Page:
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Windows Defender vulnerability discovered and fixed
Microsoft published the Security Advisory 4022344 yesterday which informs customers about a security vulnerability in the Malware Protection Engine.
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  1. Hjeui said on May 11, 2017 at 7:11 pm

    I assume my old Windows 7 MSE is vunerable too, since the program it self was last updated in 2016 (product version 4.9… etc.)

  2. Togijak said on May 10, 2017 at 9:44 am

    I only use Enhanced Mitigation Experience Toolkit (EMET) 5.5 and my brain on WIn 7 x64

  3. The Tree said on May 10, 2017 at 12:54 am

    The main way to avoid infection is to minimize risk of your browsing. My copy of Pale Moon is locked down and I do not visit certain parts of the web. I have Superantispyware which I occasionally scan with for two reasons: an extra set of eyes and to rid me those pesky trackers. Spywareblaster is used to prevent me from accidentally exposing my computer to bad sites and avoid tracking cookies and active-X controls. I have Microsoft Security Essentials Prerelease which I do not turn on to monitor, but use it to run a scan occasionally for an extra set of eyes. My main security software is the paid version of Avast!, which is the only one I have on all the time.

  4. Rotten Soundrel said on May 9, 2017 at 5:45 pm

    Now THAT’s funny. I knew msoft software was generally poorly written, but their best security offering is even worse than an attachment-loaded email!

    Folks, Ubuntu is not that hard to adapt to. Yes, the first two or so days are like trying to climb a 10-foot high brick wall, but once over the wall, life pretty much returns to normal. Well, “normal” without the constant barrage of the disgracefully repetitious security loop-loops.

    1. said on May 10, 2017 at 5:59 am

      > Now THAT’s funny. I knew msoft software was generally poorly written, but their best security offering is even worse than an attachment-loaded email!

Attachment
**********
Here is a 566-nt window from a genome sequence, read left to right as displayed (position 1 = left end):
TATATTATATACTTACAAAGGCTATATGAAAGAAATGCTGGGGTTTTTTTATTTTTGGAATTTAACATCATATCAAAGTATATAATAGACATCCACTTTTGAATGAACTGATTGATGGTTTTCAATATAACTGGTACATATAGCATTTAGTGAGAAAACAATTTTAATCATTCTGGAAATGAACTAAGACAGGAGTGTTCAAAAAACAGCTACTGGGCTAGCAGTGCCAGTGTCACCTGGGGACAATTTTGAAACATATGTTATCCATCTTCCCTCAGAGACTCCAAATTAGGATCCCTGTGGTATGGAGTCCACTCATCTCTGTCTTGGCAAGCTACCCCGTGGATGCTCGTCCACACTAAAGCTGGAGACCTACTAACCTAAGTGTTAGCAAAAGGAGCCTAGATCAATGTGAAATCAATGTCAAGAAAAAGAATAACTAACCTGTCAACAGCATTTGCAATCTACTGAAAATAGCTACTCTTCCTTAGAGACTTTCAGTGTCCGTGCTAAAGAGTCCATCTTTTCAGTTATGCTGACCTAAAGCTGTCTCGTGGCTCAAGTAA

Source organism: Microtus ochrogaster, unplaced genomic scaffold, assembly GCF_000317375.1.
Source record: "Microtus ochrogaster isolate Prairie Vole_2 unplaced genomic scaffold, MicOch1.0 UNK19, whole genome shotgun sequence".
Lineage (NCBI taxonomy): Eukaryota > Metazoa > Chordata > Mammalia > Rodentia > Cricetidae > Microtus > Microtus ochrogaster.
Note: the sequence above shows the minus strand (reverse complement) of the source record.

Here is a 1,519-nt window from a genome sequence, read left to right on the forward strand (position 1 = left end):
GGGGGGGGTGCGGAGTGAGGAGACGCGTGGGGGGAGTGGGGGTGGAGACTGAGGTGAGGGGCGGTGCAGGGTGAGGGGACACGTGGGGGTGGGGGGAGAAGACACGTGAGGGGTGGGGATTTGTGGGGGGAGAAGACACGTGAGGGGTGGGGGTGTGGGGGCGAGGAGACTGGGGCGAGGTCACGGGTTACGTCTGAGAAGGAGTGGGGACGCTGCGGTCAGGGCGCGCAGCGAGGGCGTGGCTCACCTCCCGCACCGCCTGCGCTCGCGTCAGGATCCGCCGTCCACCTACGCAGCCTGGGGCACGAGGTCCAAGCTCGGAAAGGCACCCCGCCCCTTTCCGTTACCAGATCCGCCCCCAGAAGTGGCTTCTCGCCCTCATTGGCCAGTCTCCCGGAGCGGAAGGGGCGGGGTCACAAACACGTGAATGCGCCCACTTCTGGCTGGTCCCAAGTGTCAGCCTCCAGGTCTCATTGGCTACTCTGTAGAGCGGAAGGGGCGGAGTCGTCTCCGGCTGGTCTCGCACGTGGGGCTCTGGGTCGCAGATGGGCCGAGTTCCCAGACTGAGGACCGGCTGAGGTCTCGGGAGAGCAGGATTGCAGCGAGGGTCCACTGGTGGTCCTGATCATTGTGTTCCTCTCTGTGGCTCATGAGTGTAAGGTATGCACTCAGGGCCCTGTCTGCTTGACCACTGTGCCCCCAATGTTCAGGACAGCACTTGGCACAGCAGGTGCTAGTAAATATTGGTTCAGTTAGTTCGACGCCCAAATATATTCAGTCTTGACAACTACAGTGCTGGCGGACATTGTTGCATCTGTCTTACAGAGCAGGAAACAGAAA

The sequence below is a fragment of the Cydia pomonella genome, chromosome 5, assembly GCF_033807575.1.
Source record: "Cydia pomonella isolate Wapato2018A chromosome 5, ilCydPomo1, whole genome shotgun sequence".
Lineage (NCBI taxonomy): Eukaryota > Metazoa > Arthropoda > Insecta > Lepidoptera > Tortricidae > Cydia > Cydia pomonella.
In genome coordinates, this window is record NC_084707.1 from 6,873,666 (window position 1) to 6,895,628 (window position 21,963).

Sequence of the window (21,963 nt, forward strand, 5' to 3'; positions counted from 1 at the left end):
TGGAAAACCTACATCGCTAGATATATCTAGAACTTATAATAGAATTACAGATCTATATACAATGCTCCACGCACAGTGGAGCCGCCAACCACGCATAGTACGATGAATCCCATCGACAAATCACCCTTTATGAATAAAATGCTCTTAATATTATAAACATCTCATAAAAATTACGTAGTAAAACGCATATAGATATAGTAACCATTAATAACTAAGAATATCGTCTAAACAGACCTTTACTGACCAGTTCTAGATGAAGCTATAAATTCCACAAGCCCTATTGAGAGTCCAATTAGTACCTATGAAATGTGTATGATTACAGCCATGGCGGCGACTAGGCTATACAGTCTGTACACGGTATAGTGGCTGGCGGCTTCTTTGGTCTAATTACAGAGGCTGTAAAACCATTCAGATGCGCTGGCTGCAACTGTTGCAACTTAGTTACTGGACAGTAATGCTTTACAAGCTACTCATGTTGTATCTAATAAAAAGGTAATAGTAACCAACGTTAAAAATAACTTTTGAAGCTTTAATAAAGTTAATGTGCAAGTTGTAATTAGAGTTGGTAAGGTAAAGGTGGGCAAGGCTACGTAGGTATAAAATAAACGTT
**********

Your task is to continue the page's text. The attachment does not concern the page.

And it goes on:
Yeah, go figure. I’ve heard of lousy AV software before but this is utterly pathetic.

      M$ does a sh!t job when it comes to the anti-virus game and they should get out of it. Running and developing an OS, they’ve got massive amounts of other problems to deal with. Let the security experts handle it instead of this amateurish band aid that even Enterprises (if they’re worth their salt) wouldn’t rely on.

  5. Emil said on May 9, 2017 at 2:51 pm

    I’m using Avira… when I look at the Defender About page, all these version numbers are simply “”
    Now how do I apply this update?

  6. chesscanoe said on May 9, 2017 at 1:48 pm

    On windows 10 CU I use Defender which acknowledges I also run AVG Internet Security. I ran the Defender Update and AVG IS Update yesterday, and on a cold start today, AVG IS detected and removed a Trojan. I’m pleased with both products as I believe Defender is redesigned in CU, and AVG IS has demonstrated it is effective for me.

  7. clas said on May 9, 2017 at 1:30 pm

    so they discovered this problem three days ago? and there already is a fix? sounds like the sky is falling again to me. or does anyone proofread articles anymore?

  8. Yuliya said on May 9, 2017 at 11:44 am

    By the looks of it Windows 7 was unaffected by this. MsMpEng is nowhere to be found here as MSE is not installed. I strongly encourage not to use any antivirus. I find them all, save for Kaspersky, completely useless. They slow down the system for no reason and are extremely intrusive pieces of software. I quit using any a/v software few years ago and never had a problem since then. All I was doing before was constantly fighting against it due to false positives. Many a/v software flag even NirSoft programs as malicious, and I have many of these tiny programs for different tasks from other developers as well, also getting flagged.

  9. Dan82 said on May 9, 2017 at 8:56 am